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Music | POP REVIEW

Mraz displays ease and charm at Disney Hall

June 18, 2004|Steve Hochman | Times Staff Writer

Jason Mraz has made only one studio album, and already he's releasing a live one -- a very unconventional move with his "Live at the Eagle Ballroom" CD/DVD package due in August. But anyone who saw the San Diego-based singer-songwriter at Walt Disney Concert Hall on Wednesday understands why. Rarely has an artist been as poorly represented by a debut album as Mraz was by 2002's "Waiting for My Rocket to Come."

Where that album left an impression of him as a genially earnest performer easy to lose in the shadows of Dave Matthews, John Mayer and Jack Johnson, live he is Mr. Personality.

Not that the songs he's playing on his current acoustic tour -- with accompanying percussionist Jennifer Lowe and DJ Bob Necksnapp and opening acts Makana and Raul Midon, collectively dubbed the Curbside Prophets -- aren't central as well.

Effectively taking his coffeehouse roots to this bigger venue (as the first pop act to play the main Disney room), he seemed more a descendant of such sensitive mellow men as James Taylor, Don McLean and Graham Nash with his high, pure voice and lyrics examining just what this love thing is all about.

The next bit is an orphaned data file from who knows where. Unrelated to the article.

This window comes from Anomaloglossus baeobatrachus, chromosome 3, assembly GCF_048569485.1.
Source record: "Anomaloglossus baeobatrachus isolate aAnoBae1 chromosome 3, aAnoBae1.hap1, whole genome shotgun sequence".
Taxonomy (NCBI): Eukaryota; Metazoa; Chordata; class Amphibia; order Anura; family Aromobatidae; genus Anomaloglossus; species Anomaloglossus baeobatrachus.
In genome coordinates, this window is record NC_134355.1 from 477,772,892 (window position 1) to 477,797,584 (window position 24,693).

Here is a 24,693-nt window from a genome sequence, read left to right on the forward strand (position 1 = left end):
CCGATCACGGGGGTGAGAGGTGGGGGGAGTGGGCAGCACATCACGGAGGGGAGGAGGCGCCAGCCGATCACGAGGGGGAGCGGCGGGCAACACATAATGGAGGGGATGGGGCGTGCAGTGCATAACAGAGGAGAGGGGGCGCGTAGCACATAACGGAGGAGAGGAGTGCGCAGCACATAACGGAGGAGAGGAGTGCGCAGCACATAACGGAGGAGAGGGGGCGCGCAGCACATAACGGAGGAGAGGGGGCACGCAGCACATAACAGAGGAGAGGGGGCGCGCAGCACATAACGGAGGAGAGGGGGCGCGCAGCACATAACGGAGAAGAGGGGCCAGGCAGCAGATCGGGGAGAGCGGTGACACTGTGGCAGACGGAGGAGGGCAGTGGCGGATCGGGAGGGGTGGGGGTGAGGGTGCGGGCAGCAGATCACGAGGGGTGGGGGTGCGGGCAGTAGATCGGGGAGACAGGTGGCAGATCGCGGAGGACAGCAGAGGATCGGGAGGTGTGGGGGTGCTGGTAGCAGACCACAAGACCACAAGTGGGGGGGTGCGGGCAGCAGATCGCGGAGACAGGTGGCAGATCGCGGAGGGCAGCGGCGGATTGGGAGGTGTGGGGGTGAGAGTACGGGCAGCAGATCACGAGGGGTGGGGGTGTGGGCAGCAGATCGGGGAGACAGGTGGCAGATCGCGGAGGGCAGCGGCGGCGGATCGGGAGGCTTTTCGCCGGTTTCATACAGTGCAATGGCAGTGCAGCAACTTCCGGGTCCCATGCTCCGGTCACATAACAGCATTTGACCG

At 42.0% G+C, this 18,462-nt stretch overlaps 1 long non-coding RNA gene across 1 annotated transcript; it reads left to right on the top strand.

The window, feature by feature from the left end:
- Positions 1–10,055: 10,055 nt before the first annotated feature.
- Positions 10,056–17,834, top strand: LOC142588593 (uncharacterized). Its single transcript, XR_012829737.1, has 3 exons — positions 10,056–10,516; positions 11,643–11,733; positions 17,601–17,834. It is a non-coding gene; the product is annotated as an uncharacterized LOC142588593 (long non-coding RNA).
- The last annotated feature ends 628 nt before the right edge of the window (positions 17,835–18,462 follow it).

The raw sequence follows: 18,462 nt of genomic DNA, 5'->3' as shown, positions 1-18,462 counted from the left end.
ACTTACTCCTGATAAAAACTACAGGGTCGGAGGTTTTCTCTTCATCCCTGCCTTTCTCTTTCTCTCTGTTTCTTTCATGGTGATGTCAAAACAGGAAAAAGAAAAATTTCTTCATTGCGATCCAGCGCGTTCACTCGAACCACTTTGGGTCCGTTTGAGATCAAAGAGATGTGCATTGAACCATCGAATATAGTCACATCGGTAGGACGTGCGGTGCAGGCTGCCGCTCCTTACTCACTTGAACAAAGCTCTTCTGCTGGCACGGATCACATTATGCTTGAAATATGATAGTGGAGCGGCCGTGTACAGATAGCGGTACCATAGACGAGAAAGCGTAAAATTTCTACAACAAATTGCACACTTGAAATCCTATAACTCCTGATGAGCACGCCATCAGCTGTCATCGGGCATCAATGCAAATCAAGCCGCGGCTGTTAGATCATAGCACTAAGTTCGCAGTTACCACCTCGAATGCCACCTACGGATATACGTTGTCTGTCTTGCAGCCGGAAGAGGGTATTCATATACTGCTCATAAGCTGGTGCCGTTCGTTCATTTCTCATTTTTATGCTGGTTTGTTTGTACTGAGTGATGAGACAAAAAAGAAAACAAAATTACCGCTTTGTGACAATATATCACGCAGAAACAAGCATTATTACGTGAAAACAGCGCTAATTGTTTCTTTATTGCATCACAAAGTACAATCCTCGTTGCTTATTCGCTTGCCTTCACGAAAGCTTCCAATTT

A closing trio segment with Hawaiian Makana (who had dazzled with his stylized slack-key guitar playing in his opening set) and New Yorker Midon (who displayed his own guitar fireworks and a Stevie Wonder-inspired song sense) added gorgeous harmonies also echoing that earlier era.

But more than the songs, what stood out in this first of two Disney nights before boisterous, predominantly young female fans, was his ease, natural wit and in-the-momentness. Whether in improvised sung introductions, pre- or midsong digressions or even a running flirtation with one woman seated behind the stage he was consistently charming -- except perhaps to the woman's date.

Though there have been concerns about the quality of sound for nonclassical performances in the finely tuned acoustics of Disney Hall, the relatively spare approach (amplified acoustic guitars, subtle percussion) worked as well here as at any conventional pop facility.

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